Years ago, our club's president handed me a coral dip sample from Fauna Marin. Turned out to be gold in a vial but I couldn't get more of it. I remember it working so well, but I figured it must have been a one-time thing that picked up zero traction and never made it to market. Fast forward a decade or more, I stumbled upon one of those vials in my massive aquarium-related stash of things. I was in cleaning-mode and threw out a lot of stuff that I'd been hoarding far too long, due to my "what if I need this some day?" mentality.
I've never been one to shy away from Lanthanum chloride, a product used in our hobby to bind up and export phosphate from a reef tank. Not only did I feel like I'd found the magic elixir the first time I used some, I've been a huge advocate for more than a decade. Two months ago at MACNA, Two Little Fishies introduced their version to the attendees named Phosban-L. Phosban has been a powdered version of GFO for a long time, used in a Phosban Reactor or similar device. Phosban-L is not just a liquid additive, it's a bottle of concentrated Lanthanum chloride.
Tank alkalinity has been somewhat low but I couldn't figure out why. My calcium reactor was full of media, the CO2 tank was full of gas, everything looked right. That's when I realized I was missing the point, that the pH measurement inside the reactor was not where it belonged. Normally it's between 6.1 to 6.5 depending on my mood, so to speak. The pH controller showed that it was 7.5 and my brain didn't click, that it wasn't 6.5... dumb mental error.
As hobbyists, we appreciate the need for a variety of interesting chemicals at our disposal, and usually we use them without incident. Tonight however was different, way way different. About a year ago I received a package with a few bottles of 35% peroxide.
Every few weeks, I get a message asking me if I'm dosing Prodibio and what specifically am I dosing. My preference has always been the big four: Biodigest, Bioptim, Stronti+, and Iodi+ which are all dosed back to back during the same session twice a month, on the 5th and on the 20th.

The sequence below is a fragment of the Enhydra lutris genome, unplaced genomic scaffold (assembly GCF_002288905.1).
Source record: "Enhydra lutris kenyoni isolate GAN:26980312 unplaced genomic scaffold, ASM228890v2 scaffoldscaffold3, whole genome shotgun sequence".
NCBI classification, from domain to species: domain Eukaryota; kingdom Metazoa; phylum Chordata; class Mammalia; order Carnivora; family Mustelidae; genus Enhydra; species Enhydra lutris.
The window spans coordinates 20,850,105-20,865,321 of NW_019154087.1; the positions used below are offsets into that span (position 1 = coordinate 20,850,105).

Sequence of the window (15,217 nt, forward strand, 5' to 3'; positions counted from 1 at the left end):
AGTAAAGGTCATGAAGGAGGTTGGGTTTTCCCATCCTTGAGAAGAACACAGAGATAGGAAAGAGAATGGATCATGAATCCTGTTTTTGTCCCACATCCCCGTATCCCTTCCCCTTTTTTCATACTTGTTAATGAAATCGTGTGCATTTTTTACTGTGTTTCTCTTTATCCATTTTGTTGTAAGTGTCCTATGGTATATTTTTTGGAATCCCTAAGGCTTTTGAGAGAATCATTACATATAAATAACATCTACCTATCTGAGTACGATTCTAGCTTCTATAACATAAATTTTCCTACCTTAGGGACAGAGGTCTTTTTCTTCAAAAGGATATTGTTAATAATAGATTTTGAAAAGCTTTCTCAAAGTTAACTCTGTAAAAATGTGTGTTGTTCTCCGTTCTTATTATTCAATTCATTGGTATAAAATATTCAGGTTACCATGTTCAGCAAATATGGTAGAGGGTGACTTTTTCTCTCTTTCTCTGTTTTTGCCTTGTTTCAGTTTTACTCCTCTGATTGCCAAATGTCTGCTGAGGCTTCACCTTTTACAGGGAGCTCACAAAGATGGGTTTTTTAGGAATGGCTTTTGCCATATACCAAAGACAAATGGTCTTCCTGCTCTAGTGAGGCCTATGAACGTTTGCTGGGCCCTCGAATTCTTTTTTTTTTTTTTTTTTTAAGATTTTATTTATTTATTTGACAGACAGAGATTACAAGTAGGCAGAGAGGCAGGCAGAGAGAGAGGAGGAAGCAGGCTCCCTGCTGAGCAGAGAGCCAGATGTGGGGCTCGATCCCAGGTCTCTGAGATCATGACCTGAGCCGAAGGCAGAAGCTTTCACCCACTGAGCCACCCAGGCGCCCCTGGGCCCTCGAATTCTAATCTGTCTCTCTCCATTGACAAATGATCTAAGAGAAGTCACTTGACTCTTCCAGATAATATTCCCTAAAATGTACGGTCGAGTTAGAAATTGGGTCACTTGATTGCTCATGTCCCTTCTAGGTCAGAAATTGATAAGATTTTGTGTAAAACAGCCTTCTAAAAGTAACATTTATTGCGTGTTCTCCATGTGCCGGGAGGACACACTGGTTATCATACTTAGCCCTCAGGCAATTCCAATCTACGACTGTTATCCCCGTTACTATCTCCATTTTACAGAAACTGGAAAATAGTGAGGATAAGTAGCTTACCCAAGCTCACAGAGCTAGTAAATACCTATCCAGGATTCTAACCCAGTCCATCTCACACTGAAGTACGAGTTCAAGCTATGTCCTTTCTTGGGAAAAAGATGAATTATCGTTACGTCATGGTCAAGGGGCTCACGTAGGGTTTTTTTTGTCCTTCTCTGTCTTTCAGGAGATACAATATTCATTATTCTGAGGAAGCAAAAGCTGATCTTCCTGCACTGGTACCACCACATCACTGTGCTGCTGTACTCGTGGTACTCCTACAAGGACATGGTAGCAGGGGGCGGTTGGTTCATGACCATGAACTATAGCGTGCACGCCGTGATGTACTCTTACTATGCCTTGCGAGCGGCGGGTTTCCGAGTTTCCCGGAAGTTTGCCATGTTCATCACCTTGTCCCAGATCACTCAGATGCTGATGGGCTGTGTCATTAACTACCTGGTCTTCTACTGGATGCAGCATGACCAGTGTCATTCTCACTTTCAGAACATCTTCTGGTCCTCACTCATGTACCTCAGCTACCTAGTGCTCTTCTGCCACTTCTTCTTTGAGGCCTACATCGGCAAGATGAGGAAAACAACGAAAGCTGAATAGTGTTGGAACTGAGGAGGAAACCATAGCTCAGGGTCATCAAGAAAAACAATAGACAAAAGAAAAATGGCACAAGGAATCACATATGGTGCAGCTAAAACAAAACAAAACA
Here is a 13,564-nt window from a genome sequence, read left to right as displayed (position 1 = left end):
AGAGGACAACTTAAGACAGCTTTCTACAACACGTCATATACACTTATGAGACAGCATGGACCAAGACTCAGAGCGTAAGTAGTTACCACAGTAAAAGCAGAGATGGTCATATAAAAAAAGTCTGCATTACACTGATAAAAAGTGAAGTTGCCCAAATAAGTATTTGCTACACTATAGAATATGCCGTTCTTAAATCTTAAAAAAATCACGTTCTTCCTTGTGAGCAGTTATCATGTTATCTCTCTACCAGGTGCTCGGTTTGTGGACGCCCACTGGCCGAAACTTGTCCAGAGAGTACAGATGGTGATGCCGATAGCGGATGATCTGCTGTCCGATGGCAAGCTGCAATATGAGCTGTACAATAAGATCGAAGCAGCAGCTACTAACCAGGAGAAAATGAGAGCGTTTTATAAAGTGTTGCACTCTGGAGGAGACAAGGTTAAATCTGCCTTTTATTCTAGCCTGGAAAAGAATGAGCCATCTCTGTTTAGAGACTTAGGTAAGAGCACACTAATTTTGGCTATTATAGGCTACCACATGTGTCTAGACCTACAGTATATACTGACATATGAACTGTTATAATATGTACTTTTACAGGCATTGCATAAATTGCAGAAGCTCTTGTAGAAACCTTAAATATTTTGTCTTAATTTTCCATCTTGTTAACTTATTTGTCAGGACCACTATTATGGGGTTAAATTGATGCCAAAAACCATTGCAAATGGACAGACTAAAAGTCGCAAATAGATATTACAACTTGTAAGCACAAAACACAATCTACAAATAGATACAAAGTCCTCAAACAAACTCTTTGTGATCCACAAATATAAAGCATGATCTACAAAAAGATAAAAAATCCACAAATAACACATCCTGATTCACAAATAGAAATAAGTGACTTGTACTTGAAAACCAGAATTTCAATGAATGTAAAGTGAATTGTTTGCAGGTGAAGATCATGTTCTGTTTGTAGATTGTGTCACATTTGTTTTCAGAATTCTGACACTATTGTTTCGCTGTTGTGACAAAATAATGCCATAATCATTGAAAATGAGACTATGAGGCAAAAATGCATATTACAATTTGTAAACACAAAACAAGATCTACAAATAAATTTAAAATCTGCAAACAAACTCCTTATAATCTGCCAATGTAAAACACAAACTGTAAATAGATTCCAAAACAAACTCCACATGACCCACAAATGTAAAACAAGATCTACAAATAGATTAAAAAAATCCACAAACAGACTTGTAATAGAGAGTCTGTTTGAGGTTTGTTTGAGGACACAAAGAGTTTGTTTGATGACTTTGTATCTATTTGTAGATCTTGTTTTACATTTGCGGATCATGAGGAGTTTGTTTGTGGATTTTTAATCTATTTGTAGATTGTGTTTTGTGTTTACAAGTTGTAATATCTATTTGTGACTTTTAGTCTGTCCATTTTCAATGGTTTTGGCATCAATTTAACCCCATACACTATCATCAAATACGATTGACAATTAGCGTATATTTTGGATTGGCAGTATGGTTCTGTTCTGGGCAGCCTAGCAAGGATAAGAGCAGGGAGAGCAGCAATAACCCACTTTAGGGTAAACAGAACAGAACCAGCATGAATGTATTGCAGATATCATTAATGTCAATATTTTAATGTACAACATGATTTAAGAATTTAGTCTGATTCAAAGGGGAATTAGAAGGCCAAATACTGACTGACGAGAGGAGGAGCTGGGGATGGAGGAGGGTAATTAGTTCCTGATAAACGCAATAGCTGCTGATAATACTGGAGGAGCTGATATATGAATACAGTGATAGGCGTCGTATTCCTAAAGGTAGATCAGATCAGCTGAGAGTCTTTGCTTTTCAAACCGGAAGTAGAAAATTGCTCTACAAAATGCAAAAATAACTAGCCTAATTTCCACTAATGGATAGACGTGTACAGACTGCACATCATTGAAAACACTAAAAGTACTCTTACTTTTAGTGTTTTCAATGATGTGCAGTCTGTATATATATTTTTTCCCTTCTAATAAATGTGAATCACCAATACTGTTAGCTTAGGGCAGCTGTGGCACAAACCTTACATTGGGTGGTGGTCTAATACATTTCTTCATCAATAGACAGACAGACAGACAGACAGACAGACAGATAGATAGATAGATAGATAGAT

The above picture was taken with the iPhone X in Portrait Mode. I'm very impressed with the camera in my phone. :)
This is a very interesting story, and thus I want to park it here on my site so I can find it in the future. Being able to detect cyanide to know if a fish is at risk or not is huge.
After making myself (literally) do all my water testing today on both systems, I'm quickly reminded why I prefer to only run one reef at a time. Those people that run multiple tanks or frag systems deserve heavy praise for being able to keep so many separate systems thriving. I noticed some bits of corals turning white in my reef, but I kept blaming it on shade rather than a water quality issue. Today, I ran through all the Elos test kits, twice since I have to measure the 400g reef as well as the 60g frag system.
I've been using Phosphate Rx for a decade, and it's my preferred product to keep PO4 levels under control. No GFO for me. I've mentioned it many times, but decided "I guess I need to do a video about this product after all." I do realize I could have explained the process in about sixty seconds because it's that simple, but I wanted this to be a fun video. Hope you liked the flashback.
Purchase Phosphate Rx here: http://melevsreef.com/product/phosphate-rx
This interview was done at MACNA last weekend. Jim Welsh's newly built invention is the Alkalinity Monitor. It will measure tank water as frequently as you desire, and that data can be acted upon by your controller. It could send you texts & emails if the reading is out of range, and you can see what the latest measurement is just by glancing at the display on the device, or by computer or smartphone. It could trigger or stop a doser if needed. He explains it quite well, and I gotta say I'm really impressed.